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Port Washington to offer visitors discount passes

Kristen Reynolds, center, president of the Discover Long

Kristen Reynolds, center, president of the Discover Long Island tourism, said Port Washington is joining a discount program designed to lure visitors to downtown areas. Credit: Sarina Trangle

Port Washington is rolling out the welcome mat.

Business and hamlet leaders announced Friday that Port Washington has created a digital passport that offers deals to consumers. By downloading the so-called Downtown Deals Travel Pass, shoppers and visitors may access promotions at 10 Port Washington locations, including boat rental companies, eateries, a hotel and a preserve featuring historic mansions.

Port Washington is one of eight communities offering passes, which the tourism promotion agency Discover Long Island rolled out in September to encourage regional travel, according to president and CEO Kristen Reynolds.

"One of the silver linings of 2020 was that Long Island, in particular, became more familiar with what we have in our own backyard," Reynolds said, while gathering with officials at the North Hempstead Town Dock, where a few boats traversed the Manhasset Bay. "People that have even lived on Long Island their whole lives have probably never been here to this spot."

Reynolds noted that 55,000 people have visited the Downtown Deals website and more than 4,000 have downloaded promotional passports — roughly the same figure officials provided to Newsday nearly two months ago.

A handful of downtowns are waiting to launch their own passport programs, which Reynolds said shows the initiative's success. Discover Long Island plans to partner next with Long Beach, Bethpage, Freeport, Fire island, Ocean Beach, Riverhead and Babylon.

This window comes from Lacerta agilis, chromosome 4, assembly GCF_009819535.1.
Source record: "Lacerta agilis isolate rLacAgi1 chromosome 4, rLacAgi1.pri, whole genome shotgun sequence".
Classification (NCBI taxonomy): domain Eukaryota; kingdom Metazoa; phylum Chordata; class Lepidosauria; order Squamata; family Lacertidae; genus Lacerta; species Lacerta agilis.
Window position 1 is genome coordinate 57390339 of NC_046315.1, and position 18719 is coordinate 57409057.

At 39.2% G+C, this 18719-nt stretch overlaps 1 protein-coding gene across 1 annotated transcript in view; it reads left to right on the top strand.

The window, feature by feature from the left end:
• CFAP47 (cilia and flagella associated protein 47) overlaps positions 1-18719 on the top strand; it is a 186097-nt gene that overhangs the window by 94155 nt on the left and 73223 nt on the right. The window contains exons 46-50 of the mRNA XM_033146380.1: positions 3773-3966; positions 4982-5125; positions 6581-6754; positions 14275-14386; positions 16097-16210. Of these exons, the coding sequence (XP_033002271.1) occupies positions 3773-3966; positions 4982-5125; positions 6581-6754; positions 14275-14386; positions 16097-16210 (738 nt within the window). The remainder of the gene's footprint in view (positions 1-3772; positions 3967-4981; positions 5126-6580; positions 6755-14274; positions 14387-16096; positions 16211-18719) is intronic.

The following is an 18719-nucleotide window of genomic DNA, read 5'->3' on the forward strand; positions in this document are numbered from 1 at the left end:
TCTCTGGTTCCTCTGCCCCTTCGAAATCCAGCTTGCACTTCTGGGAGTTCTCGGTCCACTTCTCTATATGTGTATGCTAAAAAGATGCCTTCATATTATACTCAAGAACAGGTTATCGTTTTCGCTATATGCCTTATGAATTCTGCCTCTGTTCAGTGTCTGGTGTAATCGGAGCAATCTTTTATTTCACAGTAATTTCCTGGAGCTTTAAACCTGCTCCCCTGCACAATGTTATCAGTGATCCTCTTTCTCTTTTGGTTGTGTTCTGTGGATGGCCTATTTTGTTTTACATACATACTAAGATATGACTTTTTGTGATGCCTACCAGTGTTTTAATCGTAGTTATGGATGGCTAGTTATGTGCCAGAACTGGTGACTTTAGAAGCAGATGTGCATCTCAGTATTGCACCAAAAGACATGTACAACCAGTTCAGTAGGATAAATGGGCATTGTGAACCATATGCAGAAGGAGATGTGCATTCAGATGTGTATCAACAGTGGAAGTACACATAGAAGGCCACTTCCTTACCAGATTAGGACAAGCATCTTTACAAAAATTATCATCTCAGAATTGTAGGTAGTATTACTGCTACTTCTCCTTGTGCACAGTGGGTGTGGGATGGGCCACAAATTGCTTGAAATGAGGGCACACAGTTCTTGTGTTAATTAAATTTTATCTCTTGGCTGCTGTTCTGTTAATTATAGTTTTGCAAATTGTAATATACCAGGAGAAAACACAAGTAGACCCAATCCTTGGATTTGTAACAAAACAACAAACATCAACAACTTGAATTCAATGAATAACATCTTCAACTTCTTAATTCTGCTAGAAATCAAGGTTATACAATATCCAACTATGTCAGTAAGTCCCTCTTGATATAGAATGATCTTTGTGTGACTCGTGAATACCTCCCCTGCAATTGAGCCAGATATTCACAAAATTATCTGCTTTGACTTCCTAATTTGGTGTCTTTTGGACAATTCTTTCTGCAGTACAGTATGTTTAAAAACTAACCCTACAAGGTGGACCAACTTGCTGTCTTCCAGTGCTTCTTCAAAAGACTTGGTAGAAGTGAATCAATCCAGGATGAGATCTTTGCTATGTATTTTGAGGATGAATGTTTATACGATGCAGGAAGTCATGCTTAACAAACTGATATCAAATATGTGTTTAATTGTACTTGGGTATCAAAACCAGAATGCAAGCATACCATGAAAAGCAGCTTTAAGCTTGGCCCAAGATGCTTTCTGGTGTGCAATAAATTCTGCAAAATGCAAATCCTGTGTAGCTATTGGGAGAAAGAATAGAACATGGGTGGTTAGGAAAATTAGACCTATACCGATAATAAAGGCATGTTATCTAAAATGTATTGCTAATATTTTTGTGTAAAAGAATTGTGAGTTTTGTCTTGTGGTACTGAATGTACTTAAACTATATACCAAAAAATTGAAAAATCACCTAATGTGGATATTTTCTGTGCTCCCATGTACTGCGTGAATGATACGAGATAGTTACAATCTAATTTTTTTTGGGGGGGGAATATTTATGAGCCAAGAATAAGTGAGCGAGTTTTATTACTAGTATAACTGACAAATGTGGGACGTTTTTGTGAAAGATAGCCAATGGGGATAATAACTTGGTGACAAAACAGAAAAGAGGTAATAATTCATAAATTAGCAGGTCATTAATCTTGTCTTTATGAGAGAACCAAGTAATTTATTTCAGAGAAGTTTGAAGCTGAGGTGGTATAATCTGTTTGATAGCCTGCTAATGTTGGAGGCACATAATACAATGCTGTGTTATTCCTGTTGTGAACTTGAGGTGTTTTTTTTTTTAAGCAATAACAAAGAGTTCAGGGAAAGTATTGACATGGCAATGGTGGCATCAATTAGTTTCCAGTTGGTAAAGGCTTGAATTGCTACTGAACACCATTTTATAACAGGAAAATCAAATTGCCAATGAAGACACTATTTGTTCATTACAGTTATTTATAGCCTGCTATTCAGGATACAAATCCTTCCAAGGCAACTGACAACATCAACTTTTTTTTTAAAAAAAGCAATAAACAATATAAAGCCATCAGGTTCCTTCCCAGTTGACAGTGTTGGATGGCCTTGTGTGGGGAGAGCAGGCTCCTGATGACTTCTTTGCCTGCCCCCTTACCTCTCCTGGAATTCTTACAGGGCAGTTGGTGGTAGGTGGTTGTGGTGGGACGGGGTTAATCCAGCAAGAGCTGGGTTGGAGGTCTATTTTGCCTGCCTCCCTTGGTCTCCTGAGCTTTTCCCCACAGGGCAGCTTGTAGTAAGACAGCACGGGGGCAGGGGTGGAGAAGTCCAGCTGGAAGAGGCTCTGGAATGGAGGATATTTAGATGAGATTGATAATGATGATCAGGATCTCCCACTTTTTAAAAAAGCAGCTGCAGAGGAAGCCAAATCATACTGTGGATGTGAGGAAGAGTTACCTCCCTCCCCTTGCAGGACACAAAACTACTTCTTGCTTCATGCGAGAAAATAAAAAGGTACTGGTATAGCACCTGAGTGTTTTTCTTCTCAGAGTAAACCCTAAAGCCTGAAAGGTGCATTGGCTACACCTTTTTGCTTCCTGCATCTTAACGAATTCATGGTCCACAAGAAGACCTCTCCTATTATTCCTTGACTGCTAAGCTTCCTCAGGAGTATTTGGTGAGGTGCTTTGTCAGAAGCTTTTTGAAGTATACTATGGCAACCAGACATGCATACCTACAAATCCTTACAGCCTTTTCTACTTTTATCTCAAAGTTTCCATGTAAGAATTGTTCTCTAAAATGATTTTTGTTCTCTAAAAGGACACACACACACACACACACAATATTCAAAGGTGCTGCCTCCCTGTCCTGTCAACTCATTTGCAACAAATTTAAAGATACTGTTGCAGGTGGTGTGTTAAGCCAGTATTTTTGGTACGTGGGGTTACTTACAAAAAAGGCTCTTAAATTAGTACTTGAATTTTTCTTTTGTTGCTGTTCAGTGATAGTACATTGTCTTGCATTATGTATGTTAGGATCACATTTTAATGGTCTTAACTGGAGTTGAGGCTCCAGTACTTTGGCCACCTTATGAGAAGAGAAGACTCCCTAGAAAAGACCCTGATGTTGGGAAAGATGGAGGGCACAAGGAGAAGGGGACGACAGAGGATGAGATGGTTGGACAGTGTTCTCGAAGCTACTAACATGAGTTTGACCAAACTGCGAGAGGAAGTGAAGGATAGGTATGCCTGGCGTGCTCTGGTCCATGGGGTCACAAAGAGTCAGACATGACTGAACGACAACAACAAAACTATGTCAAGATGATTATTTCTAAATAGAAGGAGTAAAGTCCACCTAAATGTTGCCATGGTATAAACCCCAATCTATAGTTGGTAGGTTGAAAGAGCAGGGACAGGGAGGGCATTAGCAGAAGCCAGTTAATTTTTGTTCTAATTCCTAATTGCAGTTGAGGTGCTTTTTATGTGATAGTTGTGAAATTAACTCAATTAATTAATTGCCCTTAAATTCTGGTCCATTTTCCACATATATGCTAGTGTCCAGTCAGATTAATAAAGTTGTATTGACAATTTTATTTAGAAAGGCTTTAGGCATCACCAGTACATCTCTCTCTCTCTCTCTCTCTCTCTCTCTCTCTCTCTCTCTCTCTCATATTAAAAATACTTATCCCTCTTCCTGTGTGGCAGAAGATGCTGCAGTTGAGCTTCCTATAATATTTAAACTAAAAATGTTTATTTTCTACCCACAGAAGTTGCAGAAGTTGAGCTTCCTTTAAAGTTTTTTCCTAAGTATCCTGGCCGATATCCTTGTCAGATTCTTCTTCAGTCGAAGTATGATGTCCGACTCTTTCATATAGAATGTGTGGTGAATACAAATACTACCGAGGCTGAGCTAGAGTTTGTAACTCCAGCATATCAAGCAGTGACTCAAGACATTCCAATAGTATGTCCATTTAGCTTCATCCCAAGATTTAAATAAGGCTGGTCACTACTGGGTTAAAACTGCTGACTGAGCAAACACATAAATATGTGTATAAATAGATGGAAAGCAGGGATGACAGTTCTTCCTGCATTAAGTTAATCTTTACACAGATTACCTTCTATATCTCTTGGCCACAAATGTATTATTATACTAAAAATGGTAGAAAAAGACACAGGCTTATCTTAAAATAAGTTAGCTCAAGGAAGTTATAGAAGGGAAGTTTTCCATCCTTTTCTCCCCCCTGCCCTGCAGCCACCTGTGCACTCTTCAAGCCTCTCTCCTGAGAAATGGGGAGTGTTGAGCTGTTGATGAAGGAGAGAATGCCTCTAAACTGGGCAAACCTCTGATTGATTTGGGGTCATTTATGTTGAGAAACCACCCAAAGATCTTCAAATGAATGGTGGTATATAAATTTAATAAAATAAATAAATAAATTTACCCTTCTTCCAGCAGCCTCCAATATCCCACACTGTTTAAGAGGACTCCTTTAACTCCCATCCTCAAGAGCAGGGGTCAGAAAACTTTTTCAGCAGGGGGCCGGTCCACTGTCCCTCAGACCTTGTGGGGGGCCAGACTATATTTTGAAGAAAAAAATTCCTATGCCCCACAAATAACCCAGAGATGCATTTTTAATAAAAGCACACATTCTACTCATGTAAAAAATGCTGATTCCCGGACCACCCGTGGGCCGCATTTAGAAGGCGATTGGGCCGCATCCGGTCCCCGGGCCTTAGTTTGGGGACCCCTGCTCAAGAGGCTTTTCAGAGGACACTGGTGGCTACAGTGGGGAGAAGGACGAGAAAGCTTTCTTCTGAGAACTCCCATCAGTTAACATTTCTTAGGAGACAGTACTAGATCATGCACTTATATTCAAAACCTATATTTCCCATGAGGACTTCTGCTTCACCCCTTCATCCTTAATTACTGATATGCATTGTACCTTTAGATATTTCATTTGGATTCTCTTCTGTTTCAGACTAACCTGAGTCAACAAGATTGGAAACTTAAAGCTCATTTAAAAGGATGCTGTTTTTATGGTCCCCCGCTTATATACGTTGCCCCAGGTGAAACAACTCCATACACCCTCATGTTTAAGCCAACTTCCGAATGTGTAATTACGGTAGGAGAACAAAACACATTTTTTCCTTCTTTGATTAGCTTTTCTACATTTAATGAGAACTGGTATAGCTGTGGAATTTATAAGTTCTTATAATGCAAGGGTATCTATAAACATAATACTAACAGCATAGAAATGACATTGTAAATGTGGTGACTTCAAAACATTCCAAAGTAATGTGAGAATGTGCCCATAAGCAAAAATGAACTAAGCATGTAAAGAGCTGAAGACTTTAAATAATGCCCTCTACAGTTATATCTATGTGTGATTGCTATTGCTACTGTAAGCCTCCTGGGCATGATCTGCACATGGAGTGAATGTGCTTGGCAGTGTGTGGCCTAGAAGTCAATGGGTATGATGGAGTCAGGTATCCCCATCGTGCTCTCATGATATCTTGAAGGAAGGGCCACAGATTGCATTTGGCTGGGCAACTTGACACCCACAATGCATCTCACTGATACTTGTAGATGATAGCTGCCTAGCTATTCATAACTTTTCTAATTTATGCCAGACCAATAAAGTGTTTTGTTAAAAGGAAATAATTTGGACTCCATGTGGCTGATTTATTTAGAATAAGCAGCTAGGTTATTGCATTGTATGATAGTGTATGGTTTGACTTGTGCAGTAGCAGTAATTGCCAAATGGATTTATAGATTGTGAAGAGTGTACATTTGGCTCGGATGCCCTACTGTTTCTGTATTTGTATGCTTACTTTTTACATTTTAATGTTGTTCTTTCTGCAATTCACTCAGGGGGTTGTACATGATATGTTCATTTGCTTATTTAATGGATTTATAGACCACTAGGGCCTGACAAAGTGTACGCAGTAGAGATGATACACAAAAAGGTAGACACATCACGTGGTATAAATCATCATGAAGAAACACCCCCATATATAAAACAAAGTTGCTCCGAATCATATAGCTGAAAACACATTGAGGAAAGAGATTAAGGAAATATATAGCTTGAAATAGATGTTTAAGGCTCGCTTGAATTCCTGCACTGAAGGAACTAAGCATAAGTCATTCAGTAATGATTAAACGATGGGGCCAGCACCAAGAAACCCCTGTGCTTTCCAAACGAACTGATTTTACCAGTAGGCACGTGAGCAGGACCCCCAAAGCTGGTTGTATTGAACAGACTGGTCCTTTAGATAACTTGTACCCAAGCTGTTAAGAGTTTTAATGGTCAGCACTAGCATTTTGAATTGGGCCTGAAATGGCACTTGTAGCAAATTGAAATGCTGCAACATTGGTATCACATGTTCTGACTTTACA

Tourism is a $6.3 billion industry on the island, though the hospitality sector has suffered during COVID-19, Reynolds said.

Port Washington venues are ready to remind the tristate region that the hamlet has long been a retreat, according to William Gordon, president of the Greater Port Washington Business Improvement District.

"As the train service came in in the late 1800s, everybody was flocking out of the city. They didn't go to the Hamptons, they went to Port Washington," said Gordon, who owns a boating company. "We had hotels, beaches, cabanas, boating — all of that activity. We still have that."

Mariann Dalimonte, who represents the hamlet in the North Hempstead Town Council, suggested visitors kayak, paddleboard, take a water taxi tour and enjoy seafood, including quahogs.

"It is a stuffed — huge — baked clam, and it's like $5," said Dalimonte, a fourth-generation Port Washington resident.

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